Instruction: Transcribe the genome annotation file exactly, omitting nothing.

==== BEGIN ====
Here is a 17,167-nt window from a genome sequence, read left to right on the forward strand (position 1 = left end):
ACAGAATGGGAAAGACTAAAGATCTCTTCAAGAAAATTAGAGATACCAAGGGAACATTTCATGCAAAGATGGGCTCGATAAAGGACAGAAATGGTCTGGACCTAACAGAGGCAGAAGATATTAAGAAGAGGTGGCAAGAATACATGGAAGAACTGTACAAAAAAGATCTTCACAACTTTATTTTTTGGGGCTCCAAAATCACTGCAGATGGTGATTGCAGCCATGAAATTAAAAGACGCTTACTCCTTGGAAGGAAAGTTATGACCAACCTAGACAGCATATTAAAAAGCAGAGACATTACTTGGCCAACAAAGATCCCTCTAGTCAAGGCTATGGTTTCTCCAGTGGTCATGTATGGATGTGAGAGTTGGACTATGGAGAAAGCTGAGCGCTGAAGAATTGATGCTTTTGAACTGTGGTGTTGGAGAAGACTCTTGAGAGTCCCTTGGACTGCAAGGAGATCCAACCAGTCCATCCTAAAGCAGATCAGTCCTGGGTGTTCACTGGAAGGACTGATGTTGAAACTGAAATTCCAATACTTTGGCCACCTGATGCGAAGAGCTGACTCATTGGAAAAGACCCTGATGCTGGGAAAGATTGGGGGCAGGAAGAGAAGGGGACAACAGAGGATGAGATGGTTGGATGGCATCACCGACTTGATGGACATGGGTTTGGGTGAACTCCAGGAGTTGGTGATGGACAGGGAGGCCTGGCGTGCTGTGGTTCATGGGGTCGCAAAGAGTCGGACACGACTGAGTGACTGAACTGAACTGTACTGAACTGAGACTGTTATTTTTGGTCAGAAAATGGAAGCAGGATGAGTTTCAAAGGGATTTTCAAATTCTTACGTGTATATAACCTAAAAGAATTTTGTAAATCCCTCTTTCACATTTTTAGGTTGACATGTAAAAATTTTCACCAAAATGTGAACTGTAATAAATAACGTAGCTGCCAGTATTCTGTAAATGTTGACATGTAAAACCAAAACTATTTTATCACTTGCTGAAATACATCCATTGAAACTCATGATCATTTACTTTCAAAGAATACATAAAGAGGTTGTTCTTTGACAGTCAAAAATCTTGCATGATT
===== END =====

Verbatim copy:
Here is a 17,167-nt window from a genome sequence, read left to right on the forward strand (position 1 = left end):
ACAGAATGGGAAAGACTAAAGATCTCTTCAAGAAAATTAGAGATACCAAGGGAACATTTCATGCAAAGATGGGCTCGATAAAGGACAGAAATGGTCTGGACCTAACAGAGGCAGAAGATATTAAGAAGAGGTGGCAAGAATACATGGAAGAACTGTACAAAAAAGATCTTCACAACTTTATTTTTTGGGGCTCCAAAATCACTGCAGATGGTGATTGCAGCCATGAAATTAAAAGACGCTTACTCCTTGGAAGGAAAGTTATGACCAACCTAGACAGCATATTAAAAAGCAGAGACATTACTTGGCCAACAAAGATCCCTCTAGTCAAGGCTATGGTTTCTCCAGTGGTCATGTATGGATGTGAGAGTTGGACTATGGAGAAAGCTGAGCGCTGAAGAATTGATGCTTTTGAACTGTGGTGTTGGAGAAGACTCTTGAGAGTCCCTTGGACTGCAAGGAGATCCAACCAGTCCATCCTAAAGCAGATCAGTCCTGGGTGTTCACTGGAAGGACTGATGTTGAAACTGAAATTCCAATACTTTGGCCACCTGATGCGAAGAGCTGACTCATTGGAAAAGACCCTGATGCTGGGAAAGATTGGGGGCAGGAAGAGAAGGGGACAACAGAGGATGAGATGGTTGGATGGCATCACCGACTTGATGGACATGGGTTTGGGTGAACTCCAGGAGTTGGTGATGGACAGGGAGGCCTGGCGTGCTGTGGTTCATGGGGTCGCAAAGAGTCGGACACGACTGAGTGACTGAACTGAACTGTACTGAACTGAGACTGTTATTTTTGGTCAGAAAATGGAAGCAGGATGAGTTTCAAAGGGATTTTCAAATTCTTACGTGTATATAACCTAAAAGAATTTTGTAAATCCCTCTTTCACATTTTTAGGTTGACATGTAAAAATTTTCACCAAAATGTGAACTGTAATAAATAACGTAGCTGCCAGTATTCTGTAAATGTTGACATGTAAAACCAAAACTATTTTATCACTTGCTGAAATACATCCATTGAAACTCATGATCATTTACTTTCAAAGAATACATAAAGAGGTTGTTCTTTGACAGTCAAAAATCTTGCATGATT